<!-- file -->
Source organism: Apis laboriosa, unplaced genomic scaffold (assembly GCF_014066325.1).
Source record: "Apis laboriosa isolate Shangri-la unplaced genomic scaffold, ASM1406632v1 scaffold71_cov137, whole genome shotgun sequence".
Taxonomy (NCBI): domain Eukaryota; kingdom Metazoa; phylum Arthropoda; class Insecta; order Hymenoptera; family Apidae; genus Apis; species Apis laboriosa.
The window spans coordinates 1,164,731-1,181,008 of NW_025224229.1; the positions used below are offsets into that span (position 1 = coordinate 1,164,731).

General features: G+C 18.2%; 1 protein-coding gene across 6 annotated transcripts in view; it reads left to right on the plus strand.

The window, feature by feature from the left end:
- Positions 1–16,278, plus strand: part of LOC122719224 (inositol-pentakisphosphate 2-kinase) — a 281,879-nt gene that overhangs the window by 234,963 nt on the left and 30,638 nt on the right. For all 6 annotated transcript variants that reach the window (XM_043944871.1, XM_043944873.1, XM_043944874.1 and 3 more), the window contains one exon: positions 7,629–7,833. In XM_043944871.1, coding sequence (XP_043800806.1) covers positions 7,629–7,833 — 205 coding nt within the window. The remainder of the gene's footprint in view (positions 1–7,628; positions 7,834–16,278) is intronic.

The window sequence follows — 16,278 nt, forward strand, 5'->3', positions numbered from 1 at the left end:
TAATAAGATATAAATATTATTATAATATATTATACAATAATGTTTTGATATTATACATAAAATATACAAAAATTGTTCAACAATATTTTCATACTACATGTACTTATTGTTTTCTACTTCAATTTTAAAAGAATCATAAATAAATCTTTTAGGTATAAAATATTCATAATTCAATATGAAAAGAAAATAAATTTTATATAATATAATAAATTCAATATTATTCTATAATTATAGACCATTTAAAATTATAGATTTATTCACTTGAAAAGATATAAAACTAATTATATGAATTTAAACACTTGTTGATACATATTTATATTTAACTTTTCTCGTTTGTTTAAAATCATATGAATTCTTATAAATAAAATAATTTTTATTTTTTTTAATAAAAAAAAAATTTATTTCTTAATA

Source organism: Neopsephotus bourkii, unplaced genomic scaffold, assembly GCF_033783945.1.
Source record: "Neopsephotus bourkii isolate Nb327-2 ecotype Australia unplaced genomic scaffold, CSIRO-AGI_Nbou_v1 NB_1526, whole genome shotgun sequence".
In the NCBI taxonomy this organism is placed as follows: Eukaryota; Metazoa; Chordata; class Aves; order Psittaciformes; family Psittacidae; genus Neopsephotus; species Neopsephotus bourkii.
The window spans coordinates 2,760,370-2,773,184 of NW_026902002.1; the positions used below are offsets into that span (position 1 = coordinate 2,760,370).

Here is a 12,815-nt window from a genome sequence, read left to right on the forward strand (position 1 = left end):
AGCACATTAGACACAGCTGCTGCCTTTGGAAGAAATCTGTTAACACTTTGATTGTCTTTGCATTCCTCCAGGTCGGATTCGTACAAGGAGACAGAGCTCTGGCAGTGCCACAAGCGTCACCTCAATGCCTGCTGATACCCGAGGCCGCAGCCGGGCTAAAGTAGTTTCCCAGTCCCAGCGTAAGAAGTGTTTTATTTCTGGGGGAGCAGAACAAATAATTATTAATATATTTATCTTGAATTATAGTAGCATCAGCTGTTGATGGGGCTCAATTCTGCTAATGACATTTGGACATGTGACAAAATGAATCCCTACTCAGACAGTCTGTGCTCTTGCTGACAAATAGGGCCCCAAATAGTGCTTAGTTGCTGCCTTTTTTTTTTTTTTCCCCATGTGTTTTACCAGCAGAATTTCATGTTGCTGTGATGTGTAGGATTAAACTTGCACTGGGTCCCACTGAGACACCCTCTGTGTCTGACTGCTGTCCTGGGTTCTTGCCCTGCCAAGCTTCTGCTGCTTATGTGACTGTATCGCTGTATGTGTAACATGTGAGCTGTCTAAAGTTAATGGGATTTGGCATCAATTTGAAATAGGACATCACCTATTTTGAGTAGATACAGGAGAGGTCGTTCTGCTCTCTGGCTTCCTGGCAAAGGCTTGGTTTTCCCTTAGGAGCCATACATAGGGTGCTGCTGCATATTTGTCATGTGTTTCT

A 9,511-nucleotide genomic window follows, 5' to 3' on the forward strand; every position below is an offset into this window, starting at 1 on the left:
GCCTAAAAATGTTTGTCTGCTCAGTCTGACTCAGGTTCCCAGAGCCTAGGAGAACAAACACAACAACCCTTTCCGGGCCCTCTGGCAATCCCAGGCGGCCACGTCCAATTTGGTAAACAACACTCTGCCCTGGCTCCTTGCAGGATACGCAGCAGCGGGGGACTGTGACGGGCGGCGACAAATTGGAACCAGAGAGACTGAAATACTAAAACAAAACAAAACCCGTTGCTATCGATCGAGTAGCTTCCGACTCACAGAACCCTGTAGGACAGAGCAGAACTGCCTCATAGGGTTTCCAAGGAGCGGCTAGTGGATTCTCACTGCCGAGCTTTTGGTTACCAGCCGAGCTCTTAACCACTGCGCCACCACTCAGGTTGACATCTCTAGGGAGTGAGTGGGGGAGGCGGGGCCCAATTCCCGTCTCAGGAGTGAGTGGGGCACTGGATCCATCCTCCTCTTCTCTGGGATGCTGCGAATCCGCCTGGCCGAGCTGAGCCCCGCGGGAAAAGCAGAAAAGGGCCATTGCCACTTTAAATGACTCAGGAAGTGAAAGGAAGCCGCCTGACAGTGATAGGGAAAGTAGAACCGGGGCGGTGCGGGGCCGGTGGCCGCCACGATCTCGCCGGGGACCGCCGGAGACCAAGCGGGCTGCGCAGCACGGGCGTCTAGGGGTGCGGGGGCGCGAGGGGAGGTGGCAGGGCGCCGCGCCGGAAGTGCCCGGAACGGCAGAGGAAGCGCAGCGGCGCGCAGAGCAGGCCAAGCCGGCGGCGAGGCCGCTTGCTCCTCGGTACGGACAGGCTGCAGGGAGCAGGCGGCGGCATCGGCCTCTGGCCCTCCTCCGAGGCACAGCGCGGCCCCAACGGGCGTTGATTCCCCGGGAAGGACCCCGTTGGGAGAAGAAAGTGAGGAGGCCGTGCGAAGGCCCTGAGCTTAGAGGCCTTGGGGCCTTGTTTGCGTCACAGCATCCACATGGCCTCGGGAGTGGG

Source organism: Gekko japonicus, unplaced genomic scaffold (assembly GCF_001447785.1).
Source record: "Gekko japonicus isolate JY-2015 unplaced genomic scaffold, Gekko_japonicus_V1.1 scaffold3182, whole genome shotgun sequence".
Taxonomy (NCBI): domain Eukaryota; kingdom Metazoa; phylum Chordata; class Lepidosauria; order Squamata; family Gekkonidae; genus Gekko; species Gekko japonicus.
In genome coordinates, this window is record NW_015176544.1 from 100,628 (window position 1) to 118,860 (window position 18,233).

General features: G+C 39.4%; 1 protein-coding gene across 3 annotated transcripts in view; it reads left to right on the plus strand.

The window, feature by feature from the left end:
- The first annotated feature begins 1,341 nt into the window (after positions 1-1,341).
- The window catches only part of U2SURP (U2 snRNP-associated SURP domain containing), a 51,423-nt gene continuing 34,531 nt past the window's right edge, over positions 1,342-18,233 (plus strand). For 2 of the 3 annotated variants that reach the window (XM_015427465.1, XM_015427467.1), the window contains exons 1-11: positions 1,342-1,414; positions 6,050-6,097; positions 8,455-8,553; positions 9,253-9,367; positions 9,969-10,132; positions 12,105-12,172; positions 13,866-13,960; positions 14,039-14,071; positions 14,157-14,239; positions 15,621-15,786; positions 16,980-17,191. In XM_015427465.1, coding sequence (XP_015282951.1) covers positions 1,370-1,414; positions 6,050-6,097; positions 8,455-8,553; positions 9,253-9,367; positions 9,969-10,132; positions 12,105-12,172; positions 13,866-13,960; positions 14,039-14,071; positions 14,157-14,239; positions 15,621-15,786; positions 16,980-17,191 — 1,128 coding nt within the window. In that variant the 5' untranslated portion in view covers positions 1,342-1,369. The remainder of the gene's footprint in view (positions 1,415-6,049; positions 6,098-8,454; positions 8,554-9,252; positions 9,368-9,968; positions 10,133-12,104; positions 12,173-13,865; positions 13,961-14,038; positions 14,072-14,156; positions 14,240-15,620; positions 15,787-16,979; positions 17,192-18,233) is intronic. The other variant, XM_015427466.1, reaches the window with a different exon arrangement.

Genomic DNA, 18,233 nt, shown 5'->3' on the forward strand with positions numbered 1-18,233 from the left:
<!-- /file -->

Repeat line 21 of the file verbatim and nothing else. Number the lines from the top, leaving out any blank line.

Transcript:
In genome coordinates, this window is record NW_015176544.1 from 100,628 (window position 1) to 118,860 (window position 18,233).